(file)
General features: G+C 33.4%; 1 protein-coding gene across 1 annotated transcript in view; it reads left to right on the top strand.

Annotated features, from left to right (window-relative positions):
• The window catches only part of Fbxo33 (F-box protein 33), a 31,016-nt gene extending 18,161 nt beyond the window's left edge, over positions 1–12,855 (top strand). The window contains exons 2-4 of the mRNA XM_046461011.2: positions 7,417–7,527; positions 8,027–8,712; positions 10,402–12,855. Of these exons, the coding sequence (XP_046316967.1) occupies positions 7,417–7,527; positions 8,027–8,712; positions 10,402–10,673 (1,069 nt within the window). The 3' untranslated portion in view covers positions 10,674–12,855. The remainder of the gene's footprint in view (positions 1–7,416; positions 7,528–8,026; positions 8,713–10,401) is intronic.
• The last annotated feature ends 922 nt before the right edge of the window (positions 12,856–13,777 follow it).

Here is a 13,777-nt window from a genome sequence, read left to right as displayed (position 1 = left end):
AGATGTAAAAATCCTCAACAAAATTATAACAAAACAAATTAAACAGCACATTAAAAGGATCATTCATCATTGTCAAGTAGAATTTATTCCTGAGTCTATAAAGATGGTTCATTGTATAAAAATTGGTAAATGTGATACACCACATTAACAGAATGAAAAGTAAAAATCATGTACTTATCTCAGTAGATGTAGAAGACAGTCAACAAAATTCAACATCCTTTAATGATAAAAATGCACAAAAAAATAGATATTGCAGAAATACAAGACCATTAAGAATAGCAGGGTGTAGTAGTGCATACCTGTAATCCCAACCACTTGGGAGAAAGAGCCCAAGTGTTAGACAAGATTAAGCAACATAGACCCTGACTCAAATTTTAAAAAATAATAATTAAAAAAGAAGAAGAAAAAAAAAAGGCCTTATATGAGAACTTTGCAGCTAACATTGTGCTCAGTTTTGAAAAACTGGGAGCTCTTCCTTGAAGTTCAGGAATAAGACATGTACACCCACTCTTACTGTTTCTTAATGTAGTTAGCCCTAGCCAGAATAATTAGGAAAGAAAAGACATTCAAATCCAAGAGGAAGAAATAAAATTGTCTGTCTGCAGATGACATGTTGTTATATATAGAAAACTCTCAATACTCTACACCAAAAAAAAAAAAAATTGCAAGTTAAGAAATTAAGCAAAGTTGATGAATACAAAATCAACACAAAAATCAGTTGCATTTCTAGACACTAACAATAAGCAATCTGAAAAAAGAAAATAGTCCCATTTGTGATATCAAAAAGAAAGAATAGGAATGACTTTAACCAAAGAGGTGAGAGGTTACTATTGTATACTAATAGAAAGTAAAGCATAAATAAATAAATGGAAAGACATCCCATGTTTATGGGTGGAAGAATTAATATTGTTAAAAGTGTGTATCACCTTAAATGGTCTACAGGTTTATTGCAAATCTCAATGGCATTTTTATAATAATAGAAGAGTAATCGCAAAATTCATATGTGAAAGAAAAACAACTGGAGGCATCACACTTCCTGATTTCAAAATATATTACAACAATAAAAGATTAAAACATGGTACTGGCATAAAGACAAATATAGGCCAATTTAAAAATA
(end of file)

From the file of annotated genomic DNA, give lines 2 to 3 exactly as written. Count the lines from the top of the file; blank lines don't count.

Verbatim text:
Annotated features, from left to right (window-relative positions):
• The window catches only part of Fbxo33 (F-box protein 33), a 31,016-nt gene extending 18,161 nt beyond the window's left edge, over positions 1–12,855 (top strand). The window contains exons 2-4 of the mRNA XM_046461011.2: positions 7,417–7,527; positions 8,027–8,712; positions 10,402–12,855. Of these exons, the coding sequence (XP_046316967.1) occupies positions 7,417–7,527; positions 8,027–8,712; positions 10,402–10,673 (1,069 nt within the window). The 3' untranslated portion in view covers positions 10,674–12,855. The remainder of the gene's footprint in view (positions 1–7,416; positions 7,528–8,026; positions 8,713–10,401) is intronic.